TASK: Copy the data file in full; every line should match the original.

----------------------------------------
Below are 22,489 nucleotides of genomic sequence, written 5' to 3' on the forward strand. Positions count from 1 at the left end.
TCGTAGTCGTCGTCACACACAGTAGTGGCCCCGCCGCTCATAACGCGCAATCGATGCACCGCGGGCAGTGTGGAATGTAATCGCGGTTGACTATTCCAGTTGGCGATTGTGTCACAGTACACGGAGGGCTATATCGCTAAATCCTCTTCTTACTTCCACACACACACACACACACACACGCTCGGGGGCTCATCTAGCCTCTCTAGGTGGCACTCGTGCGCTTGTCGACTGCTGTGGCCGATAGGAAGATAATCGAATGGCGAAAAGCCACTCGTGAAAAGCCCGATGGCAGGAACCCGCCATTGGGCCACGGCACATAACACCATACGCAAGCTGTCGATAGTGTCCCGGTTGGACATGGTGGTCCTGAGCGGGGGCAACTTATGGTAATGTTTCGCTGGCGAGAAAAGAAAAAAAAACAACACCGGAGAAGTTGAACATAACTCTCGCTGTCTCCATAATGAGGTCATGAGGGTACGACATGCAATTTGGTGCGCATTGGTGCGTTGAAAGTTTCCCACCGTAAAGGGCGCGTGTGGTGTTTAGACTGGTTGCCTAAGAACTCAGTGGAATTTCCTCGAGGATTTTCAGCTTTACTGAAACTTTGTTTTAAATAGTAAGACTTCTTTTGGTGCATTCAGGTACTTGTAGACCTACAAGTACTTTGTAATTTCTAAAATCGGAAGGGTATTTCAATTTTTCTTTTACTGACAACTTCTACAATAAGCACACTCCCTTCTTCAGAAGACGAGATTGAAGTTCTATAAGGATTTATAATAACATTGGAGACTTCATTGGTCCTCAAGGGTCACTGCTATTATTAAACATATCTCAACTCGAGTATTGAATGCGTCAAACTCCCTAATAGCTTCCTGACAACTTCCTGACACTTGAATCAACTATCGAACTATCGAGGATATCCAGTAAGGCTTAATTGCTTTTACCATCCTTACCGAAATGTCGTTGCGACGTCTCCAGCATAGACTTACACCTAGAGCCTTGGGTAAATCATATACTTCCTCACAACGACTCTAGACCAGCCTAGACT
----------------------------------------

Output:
Below are 22,489 nucleotides of genomic sequence, written 5' to 3' on the forward strand. Positions count from 1 at the left end.
TCGTAGTCGTCGTCACACACAGTAGTGGCCCCGCCGCTCATAACGCGCAATCGATGCACCGCGGGCAGTGTGGAATGTAATCGCGGTTGACTATTCCAGTTGGCGATTGTGTCACAGTACACGGAGGGCTATATCGCTAAATCCTCTTCTTACTTCCACACACACACACACACACACACGCTCGGGGGCTCATCTAGCCTCTCTAGGTGGCACTCGTGCGCTTGTCGACTGCTGTGGCCGATAGGAAGATAATCGAATGGCGAAAAGCCACTCGTGAAAAGCCCGATGGCAGGAACCCGCCATTGGGCCACGGCACATAACACCATACGCAAGCTGTCGATAGTGTCCCGGTTGGACATGGTGGTCCTGAGCGGGGGCAACTTATGGTAATGTTTCGCTGGCGAGAAAAGAAAAAAAAACAACACCGGAGAAGTTGAACATAACTCTCGCTGTCTCCATAATGAGGTCATGAGGGTACGACATGCAATTTGGTGCGCATTGGTGCGTTGAAAGTTTCCCACCGTAAAGGGCGCGTGTGGTGTTTAGACTGGTTGCCTAAGAACTCAGTGGAATTTCCTCGAGGATTTTCAGCTTTACTGAAACTTTGTTTTAAATAGTAAGACTTCTTTTGGTGCATTCAGGTACTTGTAGACCTACAAGTACTTTGTAATTTCTAAAATCGGAAGGGTATTTCAATTTTTCTTTTACTGACAACTTCTACAATAAGCACACTCCCTTCTTCAGAAGACGAGATTGAAGTTCTATAAGGATTTATAATAACATTGGAGACTTCATTGGTCCTCAAGGGTCACTGCTATTATTAAACATATCTCAACTCGAGTATTGAATGCGTCAAACTCCCTAATAGCTTCCTGACAACTTCCTGACACTTGAATCAACTATCGAACTATCGAGGATATCCAGTAAGGCTTAATTGCTTTTACCATCCTTACCGAAATGTCGTTGCGACGTCTCCAGCATAGACTTACACCTAGAGCCTTGGGTAAATCATATACTTCCTCACAACGACTCTAGACCAGCCTAGACT